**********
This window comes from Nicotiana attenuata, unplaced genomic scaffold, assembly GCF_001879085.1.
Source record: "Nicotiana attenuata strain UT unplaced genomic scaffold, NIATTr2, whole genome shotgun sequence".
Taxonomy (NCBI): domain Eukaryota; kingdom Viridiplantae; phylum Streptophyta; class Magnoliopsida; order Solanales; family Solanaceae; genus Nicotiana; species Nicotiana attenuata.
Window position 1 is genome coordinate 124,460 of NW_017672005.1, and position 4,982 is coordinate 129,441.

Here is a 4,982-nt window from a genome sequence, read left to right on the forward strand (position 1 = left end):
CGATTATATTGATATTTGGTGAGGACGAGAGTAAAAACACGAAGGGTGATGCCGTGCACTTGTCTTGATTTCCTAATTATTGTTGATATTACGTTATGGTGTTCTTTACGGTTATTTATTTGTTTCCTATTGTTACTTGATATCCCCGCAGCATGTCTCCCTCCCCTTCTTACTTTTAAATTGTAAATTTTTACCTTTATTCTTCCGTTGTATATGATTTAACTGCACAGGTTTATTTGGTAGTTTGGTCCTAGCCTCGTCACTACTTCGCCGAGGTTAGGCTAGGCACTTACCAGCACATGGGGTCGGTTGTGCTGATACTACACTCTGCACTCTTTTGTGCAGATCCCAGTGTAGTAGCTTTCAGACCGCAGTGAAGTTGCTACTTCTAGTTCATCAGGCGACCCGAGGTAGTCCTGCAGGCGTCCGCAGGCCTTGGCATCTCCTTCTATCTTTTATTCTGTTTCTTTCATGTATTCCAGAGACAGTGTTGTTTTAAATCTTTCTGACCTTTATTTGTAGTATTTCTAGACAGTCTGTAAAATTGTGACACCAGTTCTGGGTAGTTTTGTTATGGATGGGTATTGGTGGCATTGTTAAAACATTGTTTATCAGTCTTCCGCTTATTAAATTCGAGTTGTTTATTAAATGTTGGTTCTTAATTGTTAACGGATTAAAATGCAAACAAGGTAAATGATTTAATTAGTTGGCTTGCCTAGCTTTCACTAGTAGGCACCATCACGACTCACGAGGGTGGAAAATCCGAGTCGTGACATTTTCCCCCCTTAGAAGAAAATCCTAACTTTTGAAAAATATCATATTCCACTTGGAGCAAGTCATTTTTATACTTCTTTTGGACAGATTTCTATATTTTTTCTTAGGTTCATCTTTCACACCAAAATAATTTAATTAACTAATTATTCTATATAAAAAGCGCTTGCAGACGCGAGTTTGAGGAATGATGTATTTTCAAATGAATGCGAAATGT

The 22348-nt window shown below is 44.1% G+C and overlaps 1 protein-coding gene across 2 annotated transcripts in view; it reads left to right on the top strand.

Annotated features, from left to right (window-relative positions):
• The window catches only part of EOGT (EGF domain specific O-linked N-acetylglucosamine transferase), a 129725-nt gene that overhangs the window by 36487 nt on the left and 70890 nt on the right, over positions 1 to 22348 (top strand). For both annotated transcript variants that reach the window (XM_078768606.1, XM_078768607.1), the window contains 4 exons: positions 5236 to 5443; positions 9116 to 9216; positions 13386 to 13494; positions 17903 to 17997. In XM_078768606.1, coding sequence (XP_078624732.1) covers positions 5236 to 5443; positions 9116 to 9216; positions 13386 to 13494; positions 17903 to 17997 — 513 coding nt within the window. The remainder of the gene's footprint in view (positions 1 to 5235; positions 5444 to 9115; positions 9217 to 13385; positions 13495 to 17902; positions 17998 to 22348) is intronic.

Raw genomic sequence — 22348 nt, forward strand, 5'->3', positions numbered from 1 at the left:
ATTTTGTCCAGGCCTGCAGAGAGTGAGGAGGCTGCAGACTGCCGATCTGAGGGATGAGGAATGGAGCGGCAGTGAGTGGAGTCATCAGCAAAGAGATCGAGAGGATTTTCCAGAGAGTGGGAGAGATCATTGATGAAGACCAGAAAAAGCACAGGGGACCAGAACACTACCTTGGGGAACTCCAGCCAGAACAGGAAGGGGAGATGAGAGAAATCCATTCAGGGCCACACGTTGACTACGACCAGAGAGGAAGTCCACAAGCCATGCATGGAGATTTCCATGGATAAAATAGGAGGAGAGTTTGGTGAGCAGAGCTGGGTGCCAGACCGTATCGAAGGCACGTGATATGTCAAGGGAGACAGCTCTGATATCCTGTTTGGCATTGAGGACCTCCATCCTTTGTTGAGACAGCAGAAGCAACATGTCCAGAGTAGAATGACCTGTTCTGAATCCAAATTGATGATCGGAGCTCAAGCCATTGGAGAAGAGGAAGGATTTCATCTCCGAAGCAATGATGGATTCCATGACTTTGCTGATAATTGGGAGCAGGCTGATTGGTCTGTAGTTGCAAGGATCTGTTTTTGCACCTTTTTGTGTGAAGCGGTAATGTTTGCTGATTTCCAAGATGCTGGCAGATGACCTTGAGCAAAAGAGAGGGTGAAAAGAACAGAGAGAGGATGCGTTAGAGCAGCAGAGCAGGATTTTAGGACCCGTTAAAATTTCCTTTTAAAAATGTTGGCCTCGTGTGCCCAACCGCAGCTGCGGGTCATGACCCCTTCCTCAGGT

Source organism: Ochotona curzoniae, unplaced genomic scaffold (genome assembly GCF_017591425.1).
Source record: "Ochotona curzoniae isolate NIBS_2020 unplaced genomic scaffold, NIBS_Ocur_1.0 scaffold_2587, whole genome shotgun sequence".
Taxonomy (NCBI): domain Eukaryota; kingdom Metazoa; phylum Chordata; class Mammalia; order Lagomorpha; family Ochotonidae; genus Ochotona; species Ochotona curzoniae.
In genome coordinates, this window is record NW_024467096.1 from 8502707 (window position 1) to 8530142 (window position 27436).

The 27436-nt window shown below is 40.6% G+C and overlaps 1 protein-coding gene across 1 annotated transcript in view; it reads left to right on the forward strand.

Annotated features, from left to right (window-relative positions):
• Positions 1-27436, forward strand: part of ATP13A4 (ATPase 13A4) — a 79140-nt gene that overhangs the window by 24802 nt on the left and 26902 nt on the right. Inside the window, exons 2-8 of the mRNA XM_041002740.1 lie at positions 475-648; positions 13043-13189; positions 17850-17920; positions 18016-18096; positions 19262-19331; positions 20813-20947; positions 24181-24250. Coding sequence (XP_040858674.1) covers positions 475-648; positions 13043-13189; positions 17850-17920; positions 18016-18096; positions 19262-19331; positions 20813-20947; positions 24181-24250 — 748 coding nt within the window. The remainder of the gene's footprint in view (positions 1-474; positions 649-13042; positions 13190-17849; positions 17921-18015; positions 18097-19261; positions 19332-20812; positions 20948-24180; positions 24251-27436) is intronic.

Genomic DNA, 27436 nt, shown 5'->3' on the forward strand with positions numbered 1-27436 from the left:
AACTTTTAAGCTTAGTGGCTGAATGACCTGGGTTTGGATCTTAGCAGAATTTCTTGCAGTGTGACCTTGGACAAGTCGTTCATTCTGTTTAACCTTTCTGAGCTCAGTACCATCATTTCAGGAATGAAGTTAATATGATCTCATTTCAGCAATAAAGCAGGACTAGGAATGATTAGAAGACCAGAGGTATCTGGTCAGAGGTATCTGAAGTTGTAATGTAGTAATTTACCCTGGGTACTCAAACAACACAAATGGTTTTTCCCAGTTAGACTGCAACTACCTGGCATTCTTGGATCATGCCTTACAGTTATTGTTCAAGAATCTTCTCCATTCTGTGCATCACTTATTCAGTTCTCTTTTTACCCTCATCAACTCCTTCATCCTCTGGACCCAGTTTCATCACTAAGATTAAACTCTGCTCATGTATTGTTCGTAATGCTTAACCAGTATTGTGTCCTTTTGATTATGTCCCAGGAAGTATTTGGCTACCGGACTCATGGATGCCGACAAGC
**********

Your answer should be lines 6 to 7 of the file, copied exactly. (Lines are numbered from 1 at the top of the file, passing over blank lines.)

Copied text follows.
CGATTATATTGATATTTGGTGAGGACGAGAGTAAAAACACGAAGGGTGATGCCGTGCACTTGTCTTGATTTCCTAATTATTGTTGATATTACGTTATGGTGTTCTTTACGGTTATTTATTTGTTTCCTATTGTTACTTGATATCCCCGCAGCATGTCTCCCTCCCCTTCTTACTTTTAAATTGTAAATTTTTACCTTTATTCTTCCGTTGTATATGATTTAACTGCACAGGTTTATTTGGTAGTTTGGTCCTAGCCTCGTCACTACTTCGCCGAGGTTAGGCTAGGCACTTACCAGCACATGGGGTCGGTTGTGCTGATACTACACTCTGCACTCTTTTGTGCAGATCCCAGTGTAGTAGCTTTCAGACCGCAGTGAAGTTGCTACTTCTAGTTCATCAGGCGACCCGAGGTAGTCCTGCAGGCGTCCGCAGGCCTTGGCATCTCCTTCTATCTTTTATTCTGTTTCTTTCATGTATTCCAGAGACAGTGTTGTTTTAAATCTTTCTGACCTTTATTTGTAGTATTTCTAGACAGTCTGTAAAATTGTGACACCAGTTCTGGGTAGTTTTGTTATGGATGGGTATTGGTGGCATTGTTAAAACATTGTTTATCAGTCTTCCGCTTATTAAATTCGAGTTGTTTATTAAATGTTGGTTCTTAATTGTTAACGGATTAAAATGCAAACAAGGTAAATGATTTAATTAGTTGGCTTGCCTAGCTTTCACTAGTAGGCACCATCACGACTCACGAGGGTGGAAAATCCGAGTCGTGACATTTTCCCCCCTTAGAAGAAAATCCTAACTTTTGAAAAATATCATATTCCACTTGGAGCAAGTCATTTTTATACTTCTTTTGGACAGATTTCTATATTTTTTCTTAGGTTCATCTTTCACACCAAAATAATTTAATTAACTAATTATTCTATATAAAAAGCGCTTGCAGACGCGAGTTTGAGGAATGATGTATTTTCAAATGAATGCGAAATGT

The 22348-nt window shown below is 44.1% G+C and overlaps 1 protein-coding gene across 2 annotated transcripts in view; it reads left to right on the top strand.